Docs Glossary SMTP


What Is SMTP?

SMTP is the set of rules that computers use to send emails from one mailbox or server to another.

When you send an email, it’s sent to an SMTP server which verifies the sender and forwards the message along to the recipient.

SMTP can also be used to send emails from a website or application.

How Does SMTP Work? 

SMTP works by transmitting email messages from the sender to a server, and then from the server to the recipient.

The initials SMTP stand for Simple Mail Transfer Protocol, and it’s been the standard way to send email for more than 40 years. It’s “simple” because the process of sending the email looks like a series of text exchanges between the sending server and the recipient. After making the connection (a process called a handshake), the sending server transmits the message and its contents. The receiving server checks the contents and forwards the email to the recipient’s mailbox.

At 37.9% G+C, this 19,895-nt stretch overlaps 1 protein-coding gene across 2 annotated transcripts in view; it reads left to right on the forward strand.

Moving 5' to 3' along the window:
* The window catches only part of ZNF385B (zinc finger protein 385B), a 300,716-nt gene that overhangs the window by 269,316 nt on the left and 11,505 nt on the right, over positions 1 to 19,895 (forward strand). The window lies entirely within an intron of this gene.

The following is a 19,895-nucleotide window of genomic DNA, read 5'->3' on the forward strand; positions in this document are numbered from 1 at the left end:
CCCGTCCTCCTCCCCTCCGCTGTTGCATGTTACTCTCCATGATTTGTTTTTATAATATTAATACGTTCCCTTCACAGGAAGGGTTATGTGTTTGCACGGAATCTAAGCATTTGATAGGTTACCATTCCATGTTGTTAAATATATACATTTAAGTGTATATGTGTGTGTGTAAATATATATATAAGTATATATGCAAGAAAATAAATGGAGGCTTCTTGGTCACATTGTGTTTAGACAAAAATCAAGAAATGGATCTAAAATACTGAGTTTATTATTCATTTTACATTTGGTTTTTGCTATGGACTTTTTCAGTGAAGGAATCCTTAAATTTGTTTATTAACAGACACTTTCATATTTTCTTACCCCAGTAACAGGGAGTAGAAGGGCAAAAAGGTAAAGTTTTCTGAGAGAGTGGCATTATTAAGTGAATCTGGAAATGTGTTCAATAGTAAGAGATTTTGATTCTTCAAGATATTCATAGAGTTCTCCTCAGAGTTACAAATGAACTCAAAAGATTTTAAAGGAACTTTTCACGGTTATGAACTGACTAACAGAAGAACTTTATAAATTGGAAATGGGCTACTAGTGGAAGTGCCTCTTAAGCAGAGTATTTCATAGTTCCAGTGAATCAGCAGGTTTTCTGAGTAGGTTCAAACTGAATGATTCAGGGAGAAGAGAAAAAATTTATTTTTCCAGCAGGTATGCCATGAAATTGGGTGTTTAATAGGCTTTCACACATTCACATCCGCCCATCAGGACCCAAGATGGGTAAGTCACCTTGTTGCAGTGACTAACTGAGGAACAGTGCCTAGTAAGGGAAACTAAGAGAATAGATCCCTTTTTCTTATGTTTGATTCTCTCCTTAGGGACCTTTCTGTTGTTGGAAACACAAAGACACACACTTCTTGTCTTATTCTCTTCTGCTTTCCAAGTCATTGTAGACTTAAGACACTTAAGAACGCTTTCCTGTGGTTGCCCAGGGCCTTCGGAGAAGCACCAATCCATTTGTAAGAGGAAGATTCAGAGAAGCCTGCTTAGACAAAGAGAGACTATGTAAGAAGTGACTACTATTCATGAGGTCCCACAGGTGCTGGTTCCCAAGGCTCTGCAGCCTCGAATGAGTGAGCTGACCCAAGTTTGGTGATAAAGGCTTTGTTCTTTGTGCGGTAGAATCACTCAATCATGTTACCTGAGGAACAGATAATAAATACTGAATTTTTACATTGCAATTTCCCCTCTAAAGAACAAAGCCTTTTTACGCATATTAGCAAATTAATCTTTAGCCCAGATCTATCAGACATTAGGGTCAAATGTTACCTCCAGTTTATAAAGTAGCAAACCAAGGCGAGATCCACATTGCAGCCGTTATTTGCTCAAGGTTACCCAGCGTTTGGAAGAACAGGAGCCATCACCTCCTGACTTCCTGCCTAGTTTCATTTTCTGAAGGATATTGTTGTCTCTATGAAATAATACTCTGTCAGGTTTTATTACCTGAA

SMTP has been updated in the last 20 years to authenticate emails, which means that SMTP relays can now check various parts of the email to filter out spam.

What Is SMTP Used For?

SMTP is used to send outgoing emails from email applications (like Gmail or Outlook). It can also be used to send email from websites and apps.

On a server, SMTP handles incoming email and delivers it to the recipient.

You can use an SMTP server to send emails from your website. This is usually more reliable than letting the web server generate and send emails.

That’s it! Now you know how SMTP works.

If you’d like to learn how to send email using SMTP, check out the following docs: